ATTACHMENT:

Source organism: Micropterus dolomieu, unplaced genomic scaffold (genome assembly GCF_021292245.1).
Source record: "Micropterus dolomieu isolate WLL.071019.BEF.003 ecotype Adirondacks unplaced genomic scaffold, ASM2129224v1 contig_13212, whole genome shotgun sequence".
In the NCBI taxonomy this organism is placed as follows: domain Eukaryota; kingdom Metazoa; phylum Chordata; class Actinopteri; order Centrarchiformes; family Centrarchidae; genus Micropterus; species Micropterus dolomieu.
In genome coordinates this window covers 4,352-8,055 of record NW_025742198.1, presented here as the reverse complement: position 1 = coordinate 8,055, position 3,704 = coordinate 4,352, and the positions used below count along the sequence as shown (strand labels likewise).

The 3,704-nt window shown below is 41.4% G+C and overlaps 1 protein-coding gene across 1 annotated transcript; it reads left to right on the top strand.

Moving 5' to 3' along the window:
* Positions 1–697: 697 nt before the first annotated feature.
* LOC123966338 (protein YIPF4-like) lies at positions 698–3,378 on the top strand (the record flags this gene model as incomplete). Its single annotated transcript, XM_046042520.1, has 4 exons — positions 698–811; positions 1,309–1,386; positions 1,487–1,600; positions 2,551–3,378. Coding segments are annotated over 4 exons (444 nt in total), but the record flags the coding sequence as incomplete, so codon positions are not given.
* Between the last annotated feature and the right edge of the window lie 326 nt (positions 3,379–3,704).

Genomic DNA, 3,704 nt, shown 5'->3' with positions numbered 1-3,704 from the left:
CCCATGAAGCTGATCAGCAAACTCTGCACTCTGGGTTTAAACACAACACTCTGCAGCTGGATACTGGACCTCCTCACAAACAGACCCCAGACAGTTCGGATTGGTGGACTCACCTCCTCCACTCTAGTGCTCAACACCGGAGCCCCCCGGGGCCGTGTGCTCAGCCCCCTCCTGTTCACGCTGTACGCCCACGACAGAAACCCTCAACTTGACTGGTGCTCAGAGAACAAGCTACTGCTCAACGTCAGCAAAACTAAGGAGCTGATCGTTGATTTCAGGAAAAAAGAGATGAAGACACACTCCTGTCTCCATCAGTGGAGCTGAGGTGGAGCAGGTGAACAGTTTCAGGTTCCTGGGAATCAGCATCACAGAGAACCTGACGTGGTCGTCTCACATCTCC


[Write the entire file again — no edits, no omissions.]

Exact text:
Source organism: Micropterus dolomieu, unplaced genomic scaffold (genome assembly GCF_021292245.1).
Source record: "Micropterus dolomieu isolate WLL.071019.BEF.003 ecotype Adirondacks unplaced genomic scaffold, ASM2129224v1 contig_13212, whole genome shotgun sequence".
In the NCBI taxonomy this organism is placed as follows: domain Eukaryota; kingdom Metazoa; phylum Chordata; class Actinopteri; order Centrarchiformes; family Centrarchidae; genus Micropterus; species Micropterus dolomieu.
In genome coordinates this window covers 4,352-8,055 of record NW_025742198.1, presented here as the reverse complement: position 1 = coordinate 8,055, position 3,704 = coordinate 4,352, and the positions used below count along the sequence as shown (strand labels likewise).

The 3,704-nt window shown below is 41.4% G+C and overlaps 1 protein-coding gene across 1 annotated transcript; it reads left to right on the top strand.

Moving 5' to 3' along the window:
* Positions 1–697: 697 nt before the first annotated feature.
* LOC123966338 (protein YIPF4-like) lies at positions 698–3,378 on the top strand (the record flags this gene model as incomplete). Its single annotated transcript, XM_046042520.1, has 4 exons — positions 698–811; positions 1,309–1,386; positions 1,487–1,600; positions 2,551–3,378. Coding segments are annotated over 4 exons (444 nt in total), but the record flags the coding sequence as incomplete, so codon positions are not given.
* Between the last annotated feature and the right edge of the window lie 326 nt (positions 3,379–3,704).

Genomic DNA, 3,704 nt, shown 5'->3' with positions numbered 1-3,704 from the left:
CCCATGAAGCTGATCAGCAAACTCTGCACTCTGGGTTTAAACACAACACTCTGCAGCTGGATACTGGACCTCCTCACAAACAGACCCCAGACAGTTCGGATTGGTGGACTCACCTCCTCCACTCTAGTGCTCAACACCGGAGCCCCCCGGGGCCGTGTGCTCAGCCCCCTCCTGTTCACGCTGTACGCCCACGACAGAAACCCTCAACTTGACTGGTGCTCAGAGAACAAGCTACTGCTCAACGTCAGCAAAACTAAGGAGCTGATCGTTGATTTCAGGAAAAAAGAGATGAAGACACACTCCTGTCTCCATCAGTGGAGCTGAGGTGGAGCAGGTGAACAGTTTCAGGTTCCTGGGAATCAGCATCACAGAGAACCTGACGTGGTCGTCTCACATCTCC